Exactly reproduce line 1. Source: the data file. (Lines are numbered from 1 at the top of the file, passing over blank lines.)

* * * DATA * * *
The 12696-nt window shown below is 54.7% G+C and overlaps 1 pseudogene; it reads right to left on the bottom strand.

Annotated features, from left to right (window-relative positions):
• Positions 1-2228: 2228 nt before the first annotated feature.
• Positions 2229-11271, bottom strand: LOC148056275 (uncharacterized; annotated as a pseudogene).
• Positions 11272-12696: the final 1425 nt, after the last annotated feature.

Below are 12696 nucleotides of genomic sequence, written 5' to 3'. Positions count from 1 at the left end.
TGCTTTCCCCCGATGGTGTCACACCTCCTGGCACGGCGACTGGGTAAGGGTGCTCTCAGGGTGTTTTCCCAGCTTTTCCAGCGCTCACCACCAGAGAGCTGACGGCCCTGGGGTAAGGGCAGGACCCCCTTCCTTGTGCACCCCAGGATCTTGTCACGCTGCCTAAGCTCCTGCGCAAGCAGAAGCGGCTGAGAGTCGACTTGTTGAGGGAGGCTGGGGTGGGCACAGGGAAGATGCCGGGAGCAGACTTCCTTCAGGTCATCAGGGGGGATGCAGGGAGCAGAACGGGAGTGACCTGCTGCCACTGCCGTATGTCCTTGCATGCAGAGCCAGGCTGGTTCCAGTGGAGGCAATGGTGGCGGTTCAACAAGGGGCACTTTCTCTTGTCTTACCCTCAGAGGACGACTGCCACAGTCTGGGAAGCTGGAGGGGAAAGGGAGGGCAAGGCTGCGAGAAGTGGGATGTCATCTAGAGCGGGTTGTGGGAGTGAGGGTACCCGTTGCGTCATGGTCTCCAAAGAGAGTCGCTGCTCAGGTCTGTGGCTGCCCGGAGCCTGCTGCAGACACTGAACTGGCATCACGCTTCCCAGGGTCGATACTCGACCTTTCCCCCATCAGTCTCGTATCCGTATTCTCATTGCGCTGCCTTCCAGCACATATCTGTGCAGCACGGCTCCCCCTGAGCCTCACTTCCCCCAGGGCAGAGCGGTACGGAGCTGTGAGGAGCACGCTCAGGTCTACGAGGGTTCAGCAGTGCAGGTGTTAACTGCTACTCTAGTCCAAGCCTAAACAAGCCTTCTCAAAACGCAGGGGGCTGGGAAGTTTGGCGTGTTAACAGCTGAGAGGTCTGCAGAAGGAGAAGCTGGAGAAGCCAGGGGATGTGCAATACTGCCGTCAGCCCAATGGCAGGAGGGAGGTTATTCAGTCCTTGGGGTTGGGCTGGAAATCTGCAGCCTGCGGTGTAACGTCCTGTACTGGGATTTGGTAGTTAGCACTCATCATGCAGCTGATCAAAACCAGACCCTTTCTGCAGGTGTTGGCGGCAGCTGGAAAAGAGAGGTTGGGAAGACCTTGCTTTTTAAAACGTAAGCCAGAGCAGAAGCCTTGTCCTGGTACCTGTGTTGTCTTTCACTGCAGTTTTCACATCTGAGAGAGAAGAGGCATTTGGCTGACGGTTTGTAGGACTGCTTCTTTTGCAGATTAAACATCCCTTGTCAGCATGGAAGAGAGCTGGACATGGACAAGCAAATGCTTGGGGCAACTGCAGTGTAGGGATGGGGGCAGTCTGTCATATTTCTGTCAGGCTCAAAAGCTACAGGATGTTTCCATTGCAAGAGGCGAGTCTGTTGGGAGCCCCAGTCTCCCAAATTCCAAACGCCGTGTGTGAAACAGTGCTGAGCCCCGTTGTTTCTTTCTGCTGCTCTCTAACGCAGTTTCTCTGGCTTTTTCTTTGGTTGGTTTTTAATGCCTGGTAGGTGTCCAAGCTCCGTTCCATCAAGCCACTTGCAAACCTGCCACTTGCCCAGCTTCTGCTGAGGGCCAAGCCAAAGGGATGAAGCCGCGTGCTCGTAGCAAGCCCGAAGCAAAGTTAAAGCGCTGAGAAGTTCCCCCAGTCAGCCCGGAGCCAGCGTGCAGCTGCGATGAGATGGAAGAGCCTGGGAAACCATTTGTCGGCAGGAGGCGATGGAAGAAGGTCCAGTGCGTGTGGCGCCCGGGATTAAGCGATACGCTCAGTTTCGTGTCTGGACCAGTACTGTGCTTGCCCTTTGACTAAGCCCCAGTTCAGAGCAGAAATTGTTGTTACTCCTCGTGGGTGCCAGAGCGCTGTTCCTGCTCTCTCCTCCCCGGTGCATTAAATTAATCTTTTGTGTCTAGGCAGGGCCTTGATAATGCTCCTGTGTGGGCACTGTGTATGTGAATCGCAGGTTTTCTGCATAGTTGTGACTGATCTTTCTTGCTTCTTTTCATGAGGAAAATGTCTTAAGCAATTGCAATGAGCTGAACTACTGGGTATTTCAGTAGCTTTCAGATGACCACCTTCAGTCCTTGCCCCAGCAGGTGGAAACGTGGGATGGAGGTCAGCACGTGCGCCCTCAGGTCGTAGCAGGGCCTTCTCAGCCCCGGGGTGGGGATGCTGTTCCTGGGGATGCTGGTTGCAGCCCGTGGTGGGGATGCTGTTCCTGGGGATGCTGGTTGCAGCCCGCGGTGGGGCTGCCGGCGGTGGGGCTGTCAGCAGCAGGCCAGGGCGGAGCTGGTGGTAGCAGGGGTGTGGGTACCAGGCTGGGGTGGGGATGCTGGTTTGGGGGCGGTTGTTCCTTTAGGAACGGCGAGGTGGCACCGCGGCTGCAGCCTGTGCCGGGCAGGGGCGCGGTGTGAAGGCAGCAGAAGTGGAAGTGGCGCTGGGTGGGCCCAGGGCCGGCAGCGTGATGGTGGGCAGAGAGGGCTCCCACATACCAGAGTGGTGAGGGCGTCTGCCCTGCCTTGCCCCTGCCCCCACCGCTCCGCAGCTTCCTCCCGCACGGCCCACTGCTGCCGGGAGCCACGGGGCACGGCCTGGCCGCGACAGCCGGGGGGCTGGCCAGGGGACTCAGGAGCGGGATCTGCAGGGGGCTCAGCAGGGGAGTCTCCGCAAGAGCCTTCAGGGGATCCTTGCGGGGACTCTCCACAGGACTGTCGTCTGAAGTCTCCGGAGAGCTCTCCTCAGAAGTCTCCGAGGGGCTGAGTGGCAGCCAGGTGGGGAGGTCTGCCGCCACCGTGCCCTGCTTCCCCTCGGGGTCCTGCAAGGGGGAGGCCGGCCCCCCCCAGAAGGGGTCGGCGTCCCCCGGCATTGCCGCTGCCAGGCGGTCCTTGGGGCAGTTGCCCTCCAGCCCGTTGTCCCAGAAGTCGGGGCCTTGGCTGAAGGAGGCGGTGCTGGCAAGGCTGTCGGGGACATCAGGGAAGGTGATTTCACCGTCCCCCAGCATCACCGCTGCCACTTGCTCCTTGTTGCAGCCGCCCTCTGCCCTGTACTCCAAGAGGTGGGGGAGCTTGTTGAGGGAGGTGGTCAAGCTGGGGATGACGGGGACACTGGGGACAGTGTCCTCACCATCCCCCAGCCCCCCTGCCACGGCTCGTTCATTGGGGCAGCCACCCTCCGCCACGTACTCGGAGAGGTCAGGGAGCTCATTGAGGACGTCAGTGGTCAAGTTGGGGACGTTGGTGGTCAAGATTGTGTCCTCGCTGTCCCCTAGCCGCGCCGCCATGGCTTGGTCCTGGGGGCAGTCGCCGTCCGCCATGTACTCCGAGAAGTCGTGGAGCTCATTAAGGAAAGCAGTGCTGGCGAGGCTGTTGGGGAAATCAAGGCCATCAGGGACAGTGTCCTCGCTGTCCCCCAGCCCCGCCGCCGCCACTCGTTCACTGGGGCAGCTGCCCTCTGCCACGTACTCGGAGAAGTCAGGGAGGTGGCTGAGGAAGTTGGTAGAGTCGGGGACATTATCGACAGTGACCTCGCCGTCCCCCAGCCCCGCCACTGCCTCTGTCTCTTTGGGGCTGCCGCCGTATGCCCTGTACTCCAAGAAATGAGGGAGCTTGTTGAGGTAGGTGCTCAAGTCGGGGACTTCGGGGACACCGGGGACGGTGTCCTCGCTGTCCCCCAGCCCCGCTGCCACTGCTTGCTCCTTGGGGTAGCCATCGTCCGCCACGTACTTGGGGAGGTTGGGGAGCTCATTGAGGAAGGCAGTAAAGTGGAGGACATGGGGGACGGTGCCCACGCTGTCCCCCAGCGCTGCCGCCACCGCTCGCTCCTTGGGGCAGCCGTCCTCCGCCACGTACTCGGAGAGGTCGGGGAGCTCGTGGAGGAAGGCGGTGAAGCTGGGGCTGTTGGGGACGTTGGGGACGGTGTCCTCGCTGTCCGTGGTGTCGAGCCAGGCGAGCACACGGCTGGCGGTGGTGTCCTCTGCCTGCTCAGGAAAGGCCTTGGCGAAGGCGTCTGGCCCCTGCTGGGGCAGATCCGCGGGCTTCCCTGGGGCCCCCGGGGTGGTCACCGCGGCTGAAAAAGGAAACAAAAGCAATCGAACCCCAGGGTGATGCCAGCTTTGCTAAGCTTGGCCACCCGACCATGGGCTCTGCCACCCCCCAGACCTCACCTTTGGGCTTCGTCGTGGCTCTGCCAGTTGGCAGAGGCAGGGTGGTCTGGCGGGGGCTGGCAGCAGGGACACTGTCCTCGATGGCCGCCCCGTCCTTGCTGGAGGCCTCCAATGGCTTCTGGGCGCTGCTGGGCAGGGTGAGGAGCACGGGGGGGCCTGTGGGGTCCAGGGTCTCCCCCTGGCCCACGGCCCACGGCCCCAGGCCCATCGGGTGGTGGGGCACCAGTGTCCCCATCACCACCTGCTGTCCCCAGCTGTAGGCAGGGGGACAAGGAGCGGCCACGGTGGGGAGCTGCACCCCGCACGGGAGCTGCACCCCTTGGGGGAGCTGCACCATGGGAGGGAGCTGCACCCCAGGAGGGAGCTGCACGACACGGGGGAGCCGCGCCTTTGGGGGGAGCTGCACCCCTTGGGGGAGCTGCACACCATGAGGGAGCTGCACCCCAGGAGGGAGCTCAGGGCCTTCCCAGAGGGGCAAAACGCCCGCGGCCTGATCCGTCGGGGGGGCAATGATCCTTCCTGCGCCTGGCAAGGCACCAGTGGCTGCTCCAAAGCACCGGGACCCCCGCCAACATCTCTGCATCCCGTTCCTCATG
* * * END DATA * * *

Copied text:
The 12696-nt window shown below is 54.7% G+C and overlaps 1 pseudogene; it reads right to left on the bottom strand.